Philine Puffer
»click the stars«

Video clips on »Berliner Fenster«
Audio essay, 14 and 15 August, 18 September
Meeting location:
on 14 August: U8 station Franz-Neumann-Platz
on 15 August: U8 station Leinestrasse
on 18 September: U8 station Leinestrasse
Please rsvp to: kunst-im-untergrund[at]
PHILINE PUFFER’S work is shown on the »Berliner Fenster« screens in the form of video clips made using online comments and ratings of Berlin underground stations collected from Google. The users express themselves very differently: casual, humorous, dissatisfied. The short clips are intended to blend inconspicuously with the advertising, event announcements, weather forecasts and local news that form the usual content of the in-train info-screens on Berlin’s underground network.

Fig..: Still of Philine Puffer’s video installation »click the stars« on the underground line U8, as part of Art in the Underground 2020/21: as above, so below by nGbK, Photo: Meike Kenn

The work highlights the way our physical experience of reality has become inextricably intertwined with virtual reality. It comes as no surprise that physically accessible places can also be found online, where they are monetized as part of the Big Data economy. For every review or rating posted online, as well as for photos and videos shared, Google awards points. As so-called »Local Guides« those with a Google account can reach several different levels, collecting points that can then be converted into various benefits.
Fig..: View of Philine Puffer’s audio essay tour, as part of Art in the Underground 2020/21: as above, so below by nGbK, Photo: Meike Kenn

Stations are often viewed as neutral, functional places or even as non-places – spaces of transit created to be used for a limited time of passage only. The absence of organic social relationships and a shared history constitutes the nature of such spaces. In view of this supposed neutrality, a personal rating appears absurd and bizarre. If someone thought a specific station was bad, based on such reviews, would they choose a different station, even if it was less convenient for them? Probably not – unless they felt extremely unsafe or very uncomfortable.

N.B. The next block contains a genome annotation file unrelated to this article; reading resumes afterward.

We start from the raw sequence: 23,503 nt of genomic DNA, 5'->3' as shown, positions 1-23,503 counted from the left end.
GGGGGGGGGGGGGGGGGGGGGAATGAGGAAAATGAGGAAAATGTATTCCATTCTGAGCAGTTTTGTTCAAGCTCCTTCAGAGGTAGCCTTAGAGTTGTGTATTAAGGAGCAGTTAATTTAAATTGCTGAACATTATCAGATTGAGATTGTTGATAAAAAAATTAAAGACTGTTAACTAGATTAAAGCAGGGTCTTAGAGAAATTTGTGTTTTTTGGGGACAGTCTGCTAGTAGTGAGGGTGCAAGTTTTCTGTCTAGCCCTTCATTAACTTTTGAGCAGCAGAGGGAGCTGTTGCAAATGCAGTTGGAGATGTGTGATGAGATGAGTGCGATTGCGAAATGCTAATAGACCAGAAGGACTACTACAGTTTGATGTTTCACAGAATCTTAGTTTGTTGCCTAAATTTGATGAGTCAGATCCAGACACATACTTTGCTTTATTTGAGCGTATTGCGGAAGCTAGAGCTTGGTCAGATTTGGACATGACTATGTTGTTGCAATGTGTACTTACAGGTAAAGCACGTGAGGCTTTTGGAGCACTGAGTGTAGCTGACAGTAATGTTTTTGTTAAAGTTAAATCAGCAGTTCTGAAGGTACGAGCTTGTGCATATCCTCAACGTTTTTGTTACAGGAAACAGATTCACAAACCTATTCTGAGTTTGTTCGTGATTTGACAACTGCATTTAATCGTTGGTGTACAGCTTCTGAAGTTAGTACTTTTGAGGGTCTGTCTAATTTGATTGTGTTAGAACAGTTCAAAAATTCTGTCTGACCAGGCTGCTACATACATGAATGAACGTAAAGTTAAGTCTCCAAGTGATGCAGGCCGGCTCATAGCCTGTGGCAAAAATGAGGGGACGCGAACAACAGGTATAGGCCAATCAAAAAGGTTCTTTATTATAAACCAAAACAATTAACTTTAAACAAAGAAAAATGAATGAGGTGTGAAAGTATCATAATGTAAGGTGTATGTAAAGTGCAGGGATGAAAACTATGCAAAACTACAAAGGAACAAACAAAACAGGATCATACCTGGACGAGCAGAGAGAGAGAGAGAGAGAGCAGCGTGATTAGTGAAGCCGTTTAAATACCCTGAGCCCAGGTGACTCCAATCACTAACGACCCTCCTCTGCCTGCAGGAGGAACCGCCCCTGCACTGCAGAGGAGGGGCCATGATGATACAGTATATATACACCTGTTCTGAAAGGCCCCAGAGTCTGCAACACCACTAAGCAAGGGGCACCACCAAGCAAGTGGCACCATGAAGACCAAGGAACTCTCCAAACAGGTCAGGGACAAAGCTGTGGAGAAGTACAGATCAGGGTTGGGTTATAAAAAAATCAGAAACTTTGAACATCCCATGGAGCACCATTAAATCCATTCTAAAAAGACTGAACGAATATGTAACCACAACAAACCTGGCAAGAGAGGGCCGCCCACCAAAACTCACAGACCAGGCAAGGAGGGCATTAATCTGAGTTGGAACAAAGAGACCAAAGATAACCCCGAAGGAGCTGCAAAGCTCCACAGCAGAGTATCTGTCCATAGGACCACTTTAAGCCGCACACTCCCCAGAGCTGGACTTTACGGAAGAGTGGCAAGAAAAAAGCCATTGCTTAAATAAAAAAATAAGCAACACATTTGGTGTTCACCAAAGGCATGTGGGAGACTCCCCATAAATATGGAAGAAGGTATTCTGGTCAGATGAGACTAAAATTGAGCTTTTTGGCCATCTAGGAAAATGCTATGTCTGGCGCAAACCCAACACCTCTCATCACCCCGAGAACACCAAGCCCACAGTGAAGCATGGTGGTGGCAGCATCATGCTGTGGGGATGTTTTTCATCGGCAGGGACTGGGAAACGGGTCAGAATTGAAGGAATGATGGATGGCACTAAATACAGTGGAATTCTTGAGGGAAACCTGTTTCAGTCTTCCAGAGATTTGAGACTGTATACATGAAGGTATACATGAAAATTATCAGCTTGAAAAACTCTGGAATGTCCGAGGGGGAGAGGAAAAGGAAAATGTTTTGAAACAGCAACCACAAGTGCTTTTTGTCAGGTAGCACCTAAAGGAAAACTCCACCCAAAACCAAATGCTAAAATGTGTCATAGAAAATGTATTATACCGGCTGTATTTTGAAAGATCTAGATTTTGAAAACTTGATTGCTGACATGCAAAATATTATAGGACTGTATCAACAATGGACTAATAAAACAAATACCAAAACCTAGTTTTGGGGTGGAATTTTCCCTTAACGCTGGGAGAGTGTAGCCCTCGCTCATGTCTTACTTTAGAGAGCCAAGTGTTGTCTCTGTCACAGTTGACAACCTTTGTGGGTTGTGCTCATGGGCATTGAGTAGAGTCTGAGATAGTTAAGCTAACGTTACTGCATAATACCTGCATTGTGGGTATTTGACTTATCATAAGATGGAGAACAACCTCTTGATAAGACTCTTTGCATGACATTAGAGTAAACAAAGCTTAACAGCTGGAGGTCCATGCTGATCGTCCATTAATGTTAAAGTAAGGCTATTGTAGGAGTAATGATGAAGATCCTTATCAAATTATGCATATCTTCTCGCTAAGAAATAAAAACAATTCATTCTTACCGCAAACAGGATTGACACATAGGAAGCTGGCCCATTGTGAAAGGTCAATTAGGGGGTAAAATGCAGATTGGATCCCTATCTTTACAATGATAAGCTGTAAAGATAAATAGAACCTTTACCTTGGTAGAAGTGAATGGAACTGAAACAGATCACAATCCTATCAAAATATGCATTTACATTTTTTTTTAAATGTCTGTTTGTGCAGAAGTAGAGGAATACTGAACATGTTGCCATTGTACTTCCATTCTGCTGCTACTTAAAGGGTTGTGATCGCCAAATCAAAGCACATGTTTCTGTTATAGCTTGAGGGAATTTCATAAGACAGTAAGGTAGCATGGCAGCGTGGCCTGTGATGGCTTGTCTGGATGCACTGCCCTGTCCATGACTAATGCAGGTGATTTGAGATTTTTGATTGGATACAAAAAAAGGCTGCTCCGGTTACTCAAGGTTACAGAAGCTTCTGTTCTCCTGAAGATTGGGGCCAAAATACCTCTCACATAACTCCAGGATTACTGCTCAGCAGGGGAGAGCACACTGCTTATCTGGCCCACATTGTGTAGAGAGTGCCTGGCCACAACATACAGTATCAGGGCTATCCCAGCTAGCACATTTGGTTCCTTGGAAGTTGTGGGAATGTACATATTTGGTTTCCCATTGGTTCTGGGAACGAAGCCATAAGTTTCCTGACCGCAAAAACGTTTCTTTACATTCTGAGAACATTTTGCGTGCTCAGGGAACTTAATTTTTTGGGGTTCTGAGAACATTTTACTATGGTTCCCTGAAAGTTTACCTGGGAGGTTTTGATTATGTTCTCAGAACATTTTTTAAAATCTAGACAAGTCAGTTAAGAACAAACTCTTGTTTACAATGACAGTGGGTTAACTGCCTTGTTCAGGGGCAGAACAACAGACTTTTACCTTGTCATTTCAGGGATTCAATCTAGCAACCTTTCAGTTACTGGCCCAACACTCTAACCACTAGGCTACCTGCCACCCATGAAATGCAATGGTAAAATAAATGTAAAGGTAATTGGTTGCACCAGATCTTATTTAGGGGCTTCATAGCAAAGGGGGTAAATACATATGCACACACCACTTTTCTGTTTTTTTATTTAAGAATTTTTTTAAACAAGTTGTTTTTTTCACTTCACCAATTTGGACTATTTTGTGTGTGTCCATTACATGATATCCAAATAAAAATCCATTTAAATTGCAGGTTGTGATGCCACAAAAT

As a result, there is more to these seemingly insignificant reviews than immediately meets the eye. The sometimes surprising comments reflect current social, political and economic trends: Who feels they belong where? Who is allowed to do what where? Who feels how where? For some people, the fact that drugs can be bought at a given underground station is worth a five-star review, while others object and give just one star. In the same way, certain hygienic conditions strike one reviewer as intolerable, while others see them as »typically Berlin«.
These subjective opinions, methodically collected and catalogued by Puffer, reveal tensions in relation to class, gender and accessibility. Which possibilities and scope for action would be opened up if such utterances had the potential to change our city?
PHILINE PUFFER (born 1985 in Berlin) studied architecture and lives and works in Berlin. Her artistic practice currently focuses on the interrelatedness of digital and urban spaces.